Gloria Macapagal-Arroyo
opened Phase II project of the Batangas
Batangas
City International Container Port (with turn-over to the Philippine Ports Authority). She also inspected a major road project in Southern Tagalog. She then inspected the P1.5-billion Southern Tagalog
Southern Tagalog
Arterial Road (STAR), Stage II-Phase 1 connecting Lipa (19.74 kilometers and Batangas
Batangas
and the South Luzon
Luzon
Expressway (SLEX) road widening, expansion and the STAR toll way development projects in Batangas.[9] Barangays[edit] Batangas
Batangas
City is politically subdivided into 105 barangays.[10] Pagkilatan was formerly a sitio of Matoco.[11] Malalim was formerly the "southern portion of the barrio of Sirang Lupa, the northern portion of the barrio Mahabang Dahilig, and the eastern portion of San Isidro" "together with the sitio of Malalim"; this territory became a barrio (barangay) in 1954.[12] In the same year, sitio Malitam, formerly part of barrio Libjo, was elevated as a barrio.[13] San Antonio was constituted from the sitios of Ilaya, Labac, Matalisay, Pajo and Cacawan, from the barrio of San Agapito.[14] In 1957, the barrio of Talumpok was divided into two. Sitios Romano, Poyesan, Bondeo and Latag were constituted into Talumpok Silangan, while sitios Ginto, Duhatan, Kulingkang, Piit and Cuaba were constituted into Talumpok Kanluran.[15] Balagtas was formerly known as Patay, Kumintang Ilaya as Sambat Ilaya, and Kumintang Ibaba as Sambat Ibaba.[16]

Barangay
Barangay
1 (Pob.) Barangay
Barangay
2 (Poblacion) Barangay
Barangay
3 (Poblacion) Barangay
Barangay
4 (Poblacion) Barangay
Barangay
5 (Poblacion) Barangay
Barangay
6 (Poblacion) Barangay
Barangay
7 (Poblacion) Barangay
Barangay
8 (Poblacion) Barangay
Barangay
9 (Poblacion) Barangay
Barangay
10 (Poblacion) Barangay
Barangay
11 (Poblacion) Barangay
Barangay
12 (Poblacion) Barangay
Barangay
13 (Poblacion) Barangay
Barangay
14 (Poblacion) Barangay
Barangay
15 (Poblacion) Barangay
Barangay
16 (Poblacion) Barangay
Barangay
17 (Poblacion) Barangay
Barangay
18 (Poblacion) Barangay
Barangay
19 (Poblacion) Barangay
Barangay
20 (Poblacion) Barangay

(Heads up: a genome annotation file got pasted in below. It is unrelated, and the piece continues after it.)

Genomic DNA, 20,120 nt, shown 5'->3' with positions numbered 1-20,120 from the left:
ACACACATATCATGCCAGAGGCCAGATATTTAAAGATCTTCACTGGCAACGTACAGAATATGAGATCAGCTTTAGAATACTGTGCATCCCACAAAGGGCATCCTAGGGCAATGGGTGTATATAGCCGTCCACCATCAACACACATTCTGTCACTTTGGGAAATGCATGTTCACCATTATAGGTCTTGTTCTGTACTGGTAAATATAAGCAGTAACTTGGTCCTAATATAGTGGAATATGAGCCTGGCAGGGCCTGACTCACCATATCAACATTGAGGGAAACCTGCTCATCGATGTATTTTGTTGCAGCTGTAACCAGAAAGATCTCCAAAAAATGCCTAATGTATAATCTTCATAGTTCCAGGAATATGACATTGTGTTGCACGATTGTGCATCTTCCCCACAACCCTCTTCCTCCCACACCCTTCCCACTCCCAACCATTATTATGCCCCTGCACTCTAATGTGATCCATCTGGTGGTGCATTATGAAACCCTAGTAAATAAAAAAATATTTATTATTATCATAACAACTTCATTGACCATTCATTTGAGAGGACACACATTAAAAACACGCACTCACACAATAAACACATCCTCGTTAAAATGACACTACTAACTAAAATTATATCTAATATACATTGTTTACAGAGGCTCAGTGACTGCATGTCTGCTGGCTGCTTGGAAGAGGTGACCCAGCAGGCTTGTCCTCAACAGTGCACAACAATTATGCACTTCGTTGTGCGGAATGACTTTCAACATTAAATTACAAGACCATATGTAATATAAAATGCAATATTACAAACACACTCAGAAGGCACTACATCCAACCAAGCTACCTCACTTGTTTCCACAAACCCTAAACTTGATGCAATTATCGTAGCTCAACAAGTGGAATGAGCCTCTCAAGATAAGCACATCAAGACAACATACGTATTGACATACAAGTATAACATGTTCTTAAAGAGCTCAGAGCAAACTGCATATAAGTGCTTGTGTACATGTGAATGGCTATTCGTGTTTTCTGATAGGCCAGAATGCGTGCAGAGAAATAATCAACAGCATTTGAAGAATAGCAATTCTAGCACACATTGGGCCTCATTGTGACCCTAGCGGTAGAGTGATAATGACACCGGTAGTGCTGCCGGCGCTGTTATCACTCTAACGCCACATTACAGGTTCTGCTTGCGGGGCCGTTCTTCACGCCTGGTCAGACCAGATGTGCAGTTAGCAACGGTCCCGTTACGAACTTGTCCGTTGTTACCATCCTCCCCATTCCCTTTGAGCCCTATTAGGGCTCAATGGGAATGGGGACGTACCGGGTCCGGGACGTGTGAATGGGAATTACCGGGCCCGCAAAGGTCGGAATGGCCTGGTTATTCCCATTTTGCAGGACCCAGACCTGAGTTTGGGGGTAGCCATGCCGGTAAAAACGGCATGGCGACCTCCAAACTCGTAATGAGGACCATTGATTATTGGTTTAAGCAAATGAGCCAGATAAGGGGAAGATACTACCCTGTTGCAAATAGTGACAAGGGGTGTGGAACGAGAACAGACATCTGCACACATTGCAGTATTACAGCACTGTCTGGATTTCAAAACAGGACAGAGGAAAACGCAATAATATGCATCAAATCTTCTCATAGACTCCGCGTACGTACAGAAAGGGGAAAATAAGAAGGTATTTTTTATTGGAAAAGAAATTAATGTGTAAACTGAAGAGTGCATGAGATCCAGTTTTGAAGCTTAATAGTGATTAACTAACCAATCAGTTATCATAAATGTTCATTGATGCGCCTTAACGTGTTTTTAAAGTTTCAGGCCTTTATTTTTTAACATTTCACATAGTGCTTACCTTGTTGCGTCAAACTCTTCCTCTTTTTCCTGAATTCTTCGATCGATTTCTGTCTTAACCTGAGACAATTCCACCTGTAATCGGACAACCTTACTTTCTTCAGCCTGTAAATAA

Barangay
21 (Poblacion) Barangay
Barangay
22 (Poblacion) Barangay
Barangay
23 (Poblacion) Barangay
Barangay
24 (Poblacion) Alangilan Balagtas Balete Banaba Center Banaba Kanluran Banaba Silangan Banaba Ibaba Bilogo Bolbok Bukal Calicanto Catandala Concepcion Conde Itaas Conde Labak Cuta Dalig Dela Paz Dela Paz Pulot Aplaya Dela Paz Pulot Itaas Domoclay Dumantay Gulod Itaas Gulod Labak Haligue Kanluran Haligue Silangan Ilihan Kumba Kumintang Ibaba Kumintang Ilaya Libjo Liponpon, Verde Island Maapas Mahabang Dahilig Mahabang Parang Mahacot Kanluran Mahacot Silangan Malalim Malibayo Malitam Maruclap Mabacong (Matoco) Pagkilatan Paharang Kanluran Paharang Silangan Pallocan Kanluran Pallocan Silangan Pinamucan Pinamucan Ibaba Pinamucan Silangan Sampaga San Agapito, Verde Island San Agustin Kanluran, Verde Island San Agustin Silangan, Verde Island San Andres, Verde Island San Antonio, Verde Island San Isidro San Jose Sico San Miguel San Pedro Santa Clara Santa Rita Aplaya Santa Rita Karsada Santo Domingo Santo Niño Simlong Sirang Lupa Sorosoro Ibaba Sorosoro Ilaya Sorosoro Karsada Tabangao Aplaya (Tabango Proper) Tabangao Ambulong Tabangao Dao Talahib Pandayan Talahib Payapa Talumpok Kanluran Talumpok Silangan Tinga Itaas Tinga Labak Tulo Wawa

Demographics[edit]

Population census of Batangas
Batangas
City

Year Pop. ±% p.a.

1903 33,131 —    

1918 41,089 +1.45%

1939 49,164 +0.86%

1948 59,582 +2.16%

1960 82,627 +2.76%

1970 108,868 +2.79%

1975 125,363 +2.87%

1980 143,570 +2.75%

1990 184,970 +2.57%

1995 211,879 +2.58%

2000 247,588 +3.40%

2007 295,231 +2.46%

2010 305,607 +1.26%

2015 329,874 +1.47%

Source: Philippine Statistics Authority[3][17][18][19]

In the 2015 census, the population of Batangas
Batangas
City was 329,874 people,[3] with a density of 1,200 inhabitants per square kilometre or 3,100 inhabitants per square mile. Economy[edit]

SM City Batangas

A. Evangelista Street, one of the shopping centers in the Poblacion area

The City of Batangas
Batangas
gears up activities on trade, finance, education and medical services for most part of the province. As a center for trade and commerce, it hosts one of the largest oil refineries in the country, Pilipinas Shell, and three natural gas power plants, namely, Keilco, First Gas and Malampaya On-Shore Gas Plant. Other major industries include: San Miguel Food Corporation, JG Summit Petrochemical Corp., Universal Robina Corp., Himmel Industries Inc., Chemphil Bulk Terminal, San Lorenzo Power Plant and First Philippine Industrial Corp. It is the center for education, with three of the largest universities in the province and recently, more International Schools have chosen the City as their campus sites. The City draws thousands of transient and migratory workers, with 58 banking and other financial institutions, about 9 shopping centers (6 in Poblacion, 1 in Cuta, 1 in Calicanto, and 1 in Pallocan West), 5 major hospitals and 3 major hotels, and various government agencies. Transportation[edit] Batangas
Batangas
City's public transportation mainly include jeepneys and tricycles. Also, the city has transportation between barangays and other cities and municipalities. The city's central transportation is the Batangas
Batangas